Adjusting Your Audit Attitude
Most accountants have a love-hate relationship with their auditors – they love to hate them. The yearly external audit is often met with feelings of dread because of the extra work and effort it takes. When someone is already busy and stretched to their limits, it’s a distraction from what are perceived as more pressing issues for the company. However, it doesn’t have to be this way. It’s all in the attitude you take toward the exercise. I actually don’t mind the audit. It gives me a chance to have someone else take a look at the health of the company, and the work I’ve done over the year, and give some validation to it all. When I get that seal of approval at the end of it, especially when the auditors can’t find any faults, it’s time for a mini-celebration!
If you fall into the camp I mentioned from the outset of this post, let me offer up some words of wisdom to turn the dread into a positive outlook and maybe not make your auditors your best friends but at least people you don’t mind running into.
When you hired your auditors, you asked them to come in to review your books and provide their opinions as to the fair presentation of the financials you produce. They have a job to do and yours is not the only company they are auditing. If you are on a calendar fiscal year, there are a lot of other companies going through the same thing you are at the same time and the auditors are busy. They want to get the audit done. Dragging out the process is not to anyone’s advantage, yours or theirs. The quicker you respond to their requests for information, the quicker they can move on. Simple requests, and even not so simple requests, should not take days to address. Auditors will schedule their visits months in advance of actually arriving at your office so make sure to keep your calendar clear as much as possible so you can give them your full attention. I once had an auditor tell me I was one of their favorite CFOs because I got them the information they needed in a thorough and timely fashion. Help yourself by making their job easier.
It’s all in the preparation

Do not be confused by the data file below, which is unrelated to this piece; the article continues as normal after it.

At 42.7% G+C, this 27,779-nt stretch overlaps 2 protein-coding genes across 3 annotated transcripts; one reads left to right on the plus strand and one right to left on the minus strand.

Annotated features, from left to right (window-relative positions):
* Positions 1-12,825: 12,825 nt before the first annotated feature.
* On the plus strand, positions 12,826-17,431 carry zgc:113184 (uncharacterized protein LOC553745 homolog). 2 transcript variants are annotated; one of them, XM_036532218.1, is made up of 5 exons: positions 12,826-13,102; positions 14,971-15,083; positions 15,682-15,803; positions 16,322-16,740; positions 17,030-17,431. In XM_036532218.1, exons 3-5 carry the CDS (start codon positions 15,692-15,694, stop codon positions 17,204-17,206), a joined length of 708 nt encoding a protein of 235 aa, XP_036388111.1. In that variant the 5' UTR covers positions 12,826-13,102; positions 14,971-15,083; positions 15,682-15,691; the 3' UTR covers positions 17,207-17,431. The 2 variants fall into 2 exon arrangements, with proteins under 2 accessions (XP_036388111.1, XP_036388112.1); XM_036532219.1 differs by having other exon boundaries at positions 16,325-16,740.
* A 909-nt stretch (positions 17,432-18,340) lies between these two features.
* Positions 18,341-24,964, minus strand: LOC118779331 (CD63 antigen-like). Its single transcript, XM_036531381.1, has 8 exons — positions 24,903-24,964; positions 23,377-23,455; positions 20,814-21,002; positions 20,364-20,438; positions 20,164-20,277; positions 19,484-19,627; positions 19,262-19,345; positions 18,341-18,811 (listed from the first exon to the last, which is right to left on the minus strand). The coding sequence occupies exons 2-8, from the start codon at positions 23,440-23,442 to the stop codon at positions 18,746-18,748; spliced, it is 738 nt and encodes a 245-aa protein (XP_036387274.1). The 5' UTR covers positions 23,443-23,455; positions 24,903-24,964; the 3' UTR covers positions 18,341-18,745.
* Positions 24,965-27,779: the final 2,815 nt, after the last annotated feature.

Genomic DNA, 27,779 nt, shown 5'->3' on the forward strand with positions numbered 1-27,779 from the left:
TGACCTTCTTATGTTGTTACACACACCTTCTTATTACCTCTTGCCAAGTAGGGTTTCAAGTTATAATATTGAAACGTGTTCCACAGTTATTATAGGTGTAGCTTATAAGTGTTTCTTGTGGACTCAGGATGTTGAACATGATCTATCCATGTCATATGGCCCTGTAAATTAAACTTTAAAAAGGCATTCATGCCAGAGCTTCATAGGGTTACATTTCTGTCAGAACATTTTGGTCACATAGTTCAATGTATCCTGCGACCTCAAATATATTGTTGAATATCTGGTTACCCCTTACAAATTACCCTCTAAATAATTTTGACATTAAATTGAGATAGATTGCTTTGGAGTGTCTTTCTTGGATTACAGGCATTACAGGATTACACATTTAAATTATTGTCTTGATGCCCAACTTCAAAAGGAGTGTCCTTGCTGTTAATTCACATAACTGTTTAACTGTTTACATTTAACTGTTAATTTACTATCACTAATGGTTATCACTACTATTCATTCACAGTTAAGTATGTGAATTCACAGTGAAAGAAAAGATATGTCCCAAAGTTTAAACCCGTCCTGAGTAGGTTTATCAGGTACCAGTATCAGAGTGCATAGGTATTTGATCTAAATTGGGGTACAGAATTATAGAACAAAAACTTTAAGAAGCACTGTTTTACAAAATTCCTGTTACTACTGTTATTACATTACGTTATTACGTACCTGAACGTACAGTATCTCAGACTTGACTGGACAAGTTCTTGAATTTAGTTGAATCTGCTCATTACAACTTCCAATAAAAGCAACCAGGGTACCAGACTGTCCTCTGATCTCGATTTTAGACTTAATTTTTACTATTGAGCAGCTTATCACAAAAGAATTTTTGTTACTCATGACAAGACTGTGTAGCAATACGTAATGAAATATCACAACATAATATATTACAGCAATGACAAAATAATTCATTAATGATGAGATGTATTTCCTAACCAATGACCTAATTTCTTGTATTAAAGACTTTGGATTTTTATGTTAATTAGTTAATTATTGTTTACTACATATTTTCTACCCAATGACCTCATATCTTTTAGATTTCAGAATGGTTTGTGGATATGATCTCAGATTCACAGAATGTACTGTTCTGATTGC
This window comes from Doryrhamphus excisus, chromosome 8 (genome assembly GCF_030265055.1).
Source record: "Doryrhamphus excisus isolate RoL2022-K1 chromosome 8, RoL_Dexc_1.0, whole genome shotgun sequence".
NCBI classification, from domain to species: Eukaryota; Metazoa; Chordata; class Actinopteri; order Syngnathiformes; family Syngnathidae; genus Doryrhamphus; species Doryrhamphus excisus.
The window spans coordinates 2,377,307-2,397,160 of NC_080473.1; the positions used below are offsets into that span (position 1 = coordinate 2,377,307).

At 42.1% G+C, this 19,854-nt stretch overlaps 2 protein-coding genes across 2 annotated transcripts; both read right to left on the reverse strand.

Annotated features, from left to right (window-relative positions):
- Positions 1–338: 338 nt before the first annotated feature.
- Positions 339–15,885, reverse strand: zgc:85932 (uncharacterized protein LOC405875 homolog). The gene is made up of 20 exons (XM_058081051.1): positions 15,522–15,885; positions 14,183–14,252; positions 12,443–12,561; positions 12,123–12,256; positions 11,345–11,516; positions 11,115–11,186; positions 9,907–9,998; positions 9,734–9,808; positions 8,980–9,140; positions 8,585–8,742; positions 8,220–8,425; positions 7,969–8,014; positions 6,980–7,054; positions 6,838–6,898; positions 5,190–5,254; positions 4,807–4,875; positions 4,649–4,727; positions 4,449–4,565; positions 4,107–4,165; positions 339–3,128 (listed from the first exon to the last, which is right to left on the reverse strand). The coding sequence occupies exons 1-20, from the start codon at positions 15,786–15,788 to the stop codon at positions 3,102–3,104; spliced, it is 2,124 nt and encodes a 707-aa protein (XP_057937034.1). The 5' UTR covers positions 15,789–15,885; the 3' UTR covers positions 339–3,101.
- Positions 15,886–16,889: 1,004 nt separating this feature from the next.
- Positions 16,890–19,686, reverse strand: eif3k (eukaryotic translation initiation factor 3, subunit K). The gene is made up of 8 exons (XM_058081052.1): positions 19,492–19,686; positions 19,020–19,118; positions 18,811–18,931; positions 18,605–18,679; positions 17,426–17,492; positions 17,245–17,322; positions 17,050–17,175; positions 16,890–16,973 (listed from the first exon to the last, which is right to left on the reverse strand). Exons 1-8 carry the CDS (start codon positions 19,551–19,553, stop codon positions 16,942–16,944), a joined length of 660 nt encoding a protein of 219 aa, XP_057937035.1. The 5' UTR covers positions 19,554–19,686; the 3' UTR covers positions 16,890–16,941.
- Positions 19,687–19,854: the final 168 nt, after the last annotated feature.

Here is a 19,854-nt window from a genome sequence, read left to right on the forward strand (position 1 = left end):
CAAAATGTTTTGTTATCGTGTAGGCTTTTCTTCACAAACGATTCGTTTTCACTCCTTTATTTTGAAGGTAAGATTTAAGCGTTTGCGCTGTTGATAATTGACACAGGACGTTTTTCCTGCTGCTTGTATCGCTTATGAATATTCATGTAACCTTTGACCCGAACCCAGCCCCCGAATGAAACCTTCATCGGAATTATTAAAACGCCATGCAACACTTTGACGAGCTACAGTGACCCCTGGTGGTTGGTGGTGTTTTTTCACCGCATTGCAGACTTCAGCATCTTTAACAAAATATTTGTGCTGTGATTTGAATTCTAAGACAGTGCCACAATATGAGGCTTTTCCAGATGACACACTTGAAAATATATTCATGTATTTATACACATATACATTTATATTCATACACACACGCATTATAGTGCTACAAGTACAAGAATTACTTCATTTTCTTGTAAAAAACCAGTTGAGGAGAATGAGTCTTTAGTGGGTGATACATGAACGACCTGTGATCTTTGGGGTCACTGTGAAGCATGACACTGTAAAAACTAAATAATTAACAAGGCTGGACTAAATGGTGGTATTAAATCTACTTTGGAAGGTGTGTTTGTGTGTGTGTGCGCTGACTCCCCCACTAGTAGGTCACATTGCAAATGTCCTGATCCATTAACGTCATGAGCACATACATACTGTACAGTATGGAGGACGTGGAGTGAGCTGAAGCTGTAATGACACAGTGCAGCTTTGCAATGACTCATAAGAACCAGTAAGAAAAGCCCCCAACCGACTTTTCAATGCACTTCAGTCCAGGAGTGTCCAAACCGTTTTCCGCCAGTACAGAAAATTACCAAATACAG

Unless it’s your first audit, either literally or with a new firm, you should have a fairly good idea of what the auditors are going to ask for in advance. So why not set up schedules you know are going to be requested and keep them up to date throughout the year? What might take a few minutes each month to prepare could take hours if you leave it to when it is actually requested. This is not the most efficient use of your time and will lead to the delays I spoke of earlier. Also, look at your systems and utilize the features that will make responding to requests simpler. For example, does your accounting system allow you to attach electronic copies of invoices to the bill postings? If so, use it! When the auditors give you a list of invoices they want to see, you can quickly and easily access all of them with a few mouse clicks instead of sifting through paper files (and running the risk of nasty paper cuts).
If you don’t enjoy the audit process to begin with, asking you to deal with the auditors twice might be bridge too far. But hear me out on this one. I started this a few years ago with my auditors and it has actually worked out well for both of us. My company is on a calendar fiscal year. Sometime around October or November, I will get a preliminary list of requests from the auditors mostly dealing with some of the more mundane things they will want to review. This might include copies of any major agreements entered into during the year or narratives on company procedures and controls. These need to be dealt with anyways and since I’m not in the throws of year end, this is a perfect time to knock these items out so the audit after closing the books is more focused on the financial aspects.
Talk to them
In the same vein as the pre-audit work, remember your auditors are a great resource for information and you should not be afraid to pick up the phone during the year if you are unsure of how best to handle something. Because of what they do, they are usually up to speed on all the new changes in the accounting standards and the auditors could save you hours of research if you are not familiar with the changes. It is far better to get an opinion upfront and do it right from the get go then find out months later you’ve doing it wrong and now have to deal with year-end adjustments and the subsequent fallout.
I realize that some audits are more complex than others but with the right attitude and preparation, the annual audit process does not have to be something that you or your team wants to avoid each year.